Particularly in the context of drug delivery, our data give many positive inputs for further translational medicine research regarding the ability of the three NCs studied to pass through the immune cell membrane and to passively target the immune cells. We have previously shown that cell internalization might be useful in the context of chemotherapy by using tumor-targeted molecules6,42. Indeed, targeting capacities of these systems can be implemented by surface modification with specific molecules (e.g. antibodies)14,53,54,55,56,57. However, here we have demonstrated that molecules used to functionalize NCs might have diverse impacts on immune cell viability and activation, evidencing the need to know well, before any medical application, the expected action of different functionalized particles on immune cells. Pluro Chito and PEG coatings have been well investigated and characterized by many reports20,58,59,60. However, this is to our knowledge the first study comparing the action on immune cells of three highly used nanocapsule coatings for biomedical applications as it is well known in nanoscience the extreme importance of evaluating the immune response to different nanoformulations61. As a matter of fact, the possible interactions between nanoparticles with different coatings and the immune system, could result into an immunostimulation or an immunosuppression, which might either be applied in immunotherapy or may promote inflammatory/autoimmune disorders62,63. The main function of the immune system is to protect the host from foreign substances; however, inadvertent recognition of nanoparticles as foreign by the immune cells may result in a multilevel immune response against nanoparticles62. Addressing the need to carry out additional evaluation and an overall comparison of the immune impact of different nanoparticles, we aimed here at provide a broad a complete picture on the impact of differently functionalized NCs on human primary immune cells. The surface modification of systemic drug carriers by PEG is one of the preferred ways to decrease opsonization by reducing interactions with blood64. Recent investigations regarding PEG showed a reduced uptake and clearance by immune cells when using PEG-coated nanoparticles20,58,65,66. Jang et al. investigated interactions of PEG-coated grafts with embryonic immune cell lines showing that they are able to maintain stemness properties58. Yang et al. demonstrated the well-known stealth property of PEG; specifically, they showed a reduced uptake of polymeric nanoparticles by macrophages20. A recent report also indicate that repeated injections of PEGylated liposomes induce significant immune responses67. In this work the overall immune-compatibility of PEG NCs was highlighted, proving the absence of toxicity and activation stimuli. Our data may give new insights into the use of PEG coating for NCs and other nanomaterials to be used as highly safe and inert molecule15,16,68,69. A contribution was given to improve the knowledge on the absence of immune impact and toxicity of PEG in monocytes, as already reported in literature18,19 and also in primary human immune cells, total PBMCs and specifically in T cell populations. Moreover, in the context of PEG nanoparticle uptake, our PEG-PLA coating was able to bypass the well know stealth property of PEG, showing a good internalization of NCs into immune cells20. As it was previously proved by Stefanick JF et al., this can be explained through a modulation of many parameters such as the brush conformation of the particle surface mediated by the used PEG and through a control of PEG concentration compared to PLA39,40, as it was shown by Saw P E et al. Notably, the length of the PEG used in this work is quite short and this may explain the higher uptake observed33. Moreover, Vonarbourg A et al. described that the stealth property of PEG NCs decreased with the increase of NC size, especially for macrophage uptake70. Pluro NCs showed its potential as safe coating without induced necrosis. However, data indicated an induction of apoptosis phenomena on monocytes exclusively in the 40% of cells. Our hypothesis is that Pluro NCs may have a specific action on monocytes; this is also emphasized by the membrane cell markers and cytokine analysis that showed CD69 up-modulation in monocytes and increased the release of IL6, IL10, IL12 and TNFα. The activation observed during our study might also be responsible for the apoptotic induction, a phenomenon that normally occurs during the activation process of immune cells71,72. Moreover, pluronic and chitosan were previously studied for vaccine formulations as adjuvants able to increase the immune response73,74. Our new Pluro NCs could be useful for better internalizing and delivering vaccines thanks also to their activation properties, through the specific activations of monocytes with a systemic immunization of the body enhancing the antigen presentation activity of monocytes to T Cells. The abilities of Pluro NCs on monocyte activations could be useful for drug delivery combined to immunotherapy for future new tools in cancer therapy75. Intriguingly, our data are not in agreement with the study of Kim HG and colleagues, as they declared that pluronic nanoparticles do not modulate immune responses mounted by macrophages. However, for their experiment that research group used a murine macrophage cell line (RAW cells) that is a good system to collect preliminary data but is not perfectly comparable with the response of human primary immune cells. Moreover, the activation that was observed in our study and particularly on cytokine secretions could be a result of various cell interactions that are possible in a PBMCs system. For this reason, further studies with Pluro NCs for its application in immunotherapy will be carried out by our research group; in fact, this may be the new frontier to fight cancer based on specific activation stimuli of immune cells against cancer cells, i.e. to treat melanoma, avoiding at the same time the immunosuppression of the healthy immune system induced by tumor growth76,77,78.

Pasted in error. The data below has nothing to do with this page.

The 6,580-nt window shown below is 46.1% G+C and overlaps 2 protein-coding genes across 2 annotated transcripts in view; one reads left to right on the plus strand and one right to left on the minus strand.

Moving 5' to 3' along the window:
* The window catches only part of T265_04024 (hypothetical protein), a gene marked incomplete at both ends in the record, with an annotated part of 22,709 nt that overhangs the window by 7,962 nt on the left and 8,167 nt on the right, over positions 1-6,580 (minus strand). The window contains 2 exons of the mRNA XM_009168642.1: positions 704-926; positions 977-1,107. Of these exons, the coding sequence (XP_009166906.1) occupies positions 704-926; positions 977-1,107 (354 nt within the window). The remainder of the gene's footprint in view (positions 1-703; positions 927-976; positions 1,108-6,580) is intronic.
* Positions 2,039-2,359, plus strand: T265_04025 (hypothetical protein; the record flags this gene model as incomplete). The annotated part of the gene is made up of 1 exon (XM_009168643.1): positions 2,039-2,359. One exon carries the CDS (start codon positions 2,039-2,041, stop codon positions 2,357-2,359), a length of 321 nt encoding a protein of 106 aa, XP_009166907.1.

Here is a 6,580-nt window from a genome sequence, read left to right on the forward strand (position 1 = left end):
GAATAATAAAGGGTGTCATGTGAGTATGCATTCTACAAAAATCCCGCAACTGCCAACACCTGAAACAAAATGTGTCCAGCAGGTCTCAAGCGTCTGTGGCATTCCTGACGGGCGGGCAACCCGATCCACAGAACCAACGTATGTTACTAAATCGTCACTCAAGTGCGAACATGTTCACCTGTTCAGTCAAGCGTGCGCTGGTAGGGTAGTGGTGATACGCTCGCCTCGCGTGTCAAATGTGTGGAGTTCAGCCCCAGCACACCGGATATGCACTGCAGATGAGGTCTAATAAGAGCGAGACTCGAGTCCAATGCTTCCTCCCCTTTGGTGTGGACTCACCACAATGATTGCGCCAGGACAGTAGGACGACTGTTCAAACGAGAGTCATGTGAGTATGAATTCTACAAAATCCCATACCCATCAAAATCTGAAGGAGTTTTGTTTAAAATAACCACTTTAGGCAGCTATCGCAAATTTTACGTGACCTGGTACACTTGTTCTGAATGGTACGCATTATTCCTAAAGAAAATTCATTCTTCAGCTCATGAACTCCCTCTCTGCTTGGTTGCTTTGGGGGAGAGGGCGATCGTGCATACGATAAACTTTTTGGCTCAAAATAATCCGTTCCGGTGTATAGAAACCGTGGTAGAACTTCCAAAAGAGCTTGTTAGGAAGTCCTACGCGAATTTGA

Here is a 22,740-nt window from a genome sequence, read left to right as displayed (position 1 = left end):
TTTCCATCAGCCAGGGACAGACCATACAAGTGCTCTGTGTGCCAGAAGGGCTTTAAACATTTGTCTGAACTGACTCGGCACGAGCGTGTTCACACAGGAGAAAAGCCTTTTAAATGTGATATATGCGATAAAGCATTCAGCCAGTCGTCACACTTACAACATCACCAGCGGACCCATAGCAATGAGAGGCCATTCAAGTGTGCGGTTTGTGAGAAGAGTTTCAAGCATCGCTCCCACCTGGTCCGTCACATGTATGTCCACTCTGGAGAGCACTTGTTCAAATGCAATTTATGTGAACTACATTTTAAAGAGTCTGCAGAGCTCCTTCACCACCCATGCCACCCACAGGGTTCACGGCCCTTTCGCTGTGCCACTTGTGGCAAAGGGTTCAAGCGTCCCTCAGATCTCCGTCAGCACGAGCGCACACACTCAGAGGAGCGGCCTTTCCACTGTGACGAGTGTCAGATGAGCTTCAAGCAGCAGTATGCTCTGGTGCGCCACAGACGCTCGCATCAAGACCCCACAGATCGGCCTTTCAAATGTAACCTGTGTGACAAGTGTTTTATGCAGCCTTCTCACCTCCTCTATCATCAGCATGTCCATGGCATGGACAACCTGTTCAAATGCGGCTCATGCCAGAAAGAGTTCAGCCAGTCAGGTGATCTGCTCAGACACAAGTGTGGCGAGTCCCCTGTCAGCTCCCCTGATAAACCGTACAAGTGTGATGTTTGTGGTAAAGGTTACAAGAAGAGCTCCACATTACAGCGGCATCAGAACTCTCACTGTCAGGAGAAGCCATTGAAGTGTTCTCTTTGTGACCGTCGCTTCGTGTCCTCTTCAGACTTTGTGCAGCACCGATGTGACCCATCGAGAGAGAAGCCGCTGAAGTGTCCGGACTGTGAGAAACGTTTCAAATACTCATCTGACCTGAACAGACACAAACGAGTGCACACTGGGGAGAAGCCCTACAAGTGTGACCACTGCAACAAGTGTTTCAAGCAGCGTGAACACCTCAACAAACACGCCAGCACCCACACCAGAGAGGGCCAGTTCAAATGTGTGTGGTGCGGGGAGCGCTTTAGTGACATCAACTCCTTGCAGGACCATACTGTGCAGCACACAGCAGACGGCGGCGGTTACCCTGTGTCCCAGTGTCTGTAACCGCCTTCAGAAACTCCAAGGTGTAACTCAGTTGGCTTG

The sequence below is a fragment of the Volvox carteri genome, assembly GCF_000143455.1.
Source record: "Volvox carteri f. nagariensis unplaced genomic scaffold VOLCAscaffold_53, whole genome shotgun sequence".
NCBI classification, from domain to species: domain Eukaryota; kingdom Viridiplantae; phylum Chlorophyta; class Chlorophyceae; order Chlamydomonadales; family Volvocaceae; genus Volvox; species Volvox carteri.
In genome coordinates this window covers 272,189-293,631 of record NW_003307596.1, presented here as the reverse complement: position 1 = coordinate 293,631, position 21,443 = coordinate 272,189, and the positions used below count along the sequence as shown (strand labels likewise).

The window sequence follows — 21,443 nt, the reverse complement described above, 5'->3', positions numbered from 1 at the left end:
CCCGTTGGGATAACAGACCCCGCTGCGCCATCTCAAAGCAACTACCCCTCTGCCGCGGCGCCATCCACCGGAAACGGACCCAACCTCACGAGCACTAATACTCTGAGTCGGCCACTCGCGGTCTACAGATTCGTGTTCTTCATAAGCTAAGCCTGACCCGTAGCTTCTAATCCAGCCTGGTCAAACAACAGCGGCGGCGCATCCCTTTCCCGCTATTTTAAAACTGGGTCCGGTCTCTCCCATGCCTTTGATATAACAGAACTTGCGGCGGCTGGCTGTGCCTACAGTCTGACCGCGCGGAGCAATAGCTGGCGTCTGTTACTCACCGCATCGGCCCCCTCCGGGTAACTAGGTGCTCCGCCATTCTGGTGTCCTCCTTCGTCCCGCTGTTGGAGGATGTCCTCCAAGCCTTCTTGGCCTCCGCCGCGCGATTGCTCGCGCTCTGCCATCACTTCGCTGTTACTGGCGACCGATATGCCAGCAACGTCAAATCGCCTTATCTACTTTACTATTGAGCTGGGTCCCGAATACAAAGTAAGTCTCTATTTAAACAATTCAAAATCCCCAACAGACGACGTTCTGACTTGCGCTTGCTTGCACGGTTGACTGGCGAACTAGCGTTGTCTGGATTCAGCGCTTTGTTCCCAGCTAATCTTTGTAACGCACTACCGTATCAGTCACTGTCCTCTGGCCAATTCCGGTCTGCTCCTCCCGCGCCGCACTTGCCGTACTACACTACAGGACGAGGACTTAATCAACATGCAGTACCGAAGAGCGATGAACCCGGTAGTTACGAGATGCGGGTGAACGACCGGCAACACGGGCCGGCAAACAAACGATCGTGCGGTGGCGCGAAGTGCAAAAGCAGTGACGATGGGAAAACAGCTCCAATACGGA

Moreover, data showed also an immune activation of cells treated with Chito NCs that is similar and even higher compared to those treated with Pluro NCs. Intriguingly, Chito NCs induced apoptosis in both populations, monocytes and T cells. The apoptotic induction of Chito NCs can be explained in the same way as for Pluro NCs; our data showed, indeed, the Chito NCs mediated induction of T cells and monocytes immune response and that action was followed by the activation of cell proliferation of both monocytes and T lymphocytes.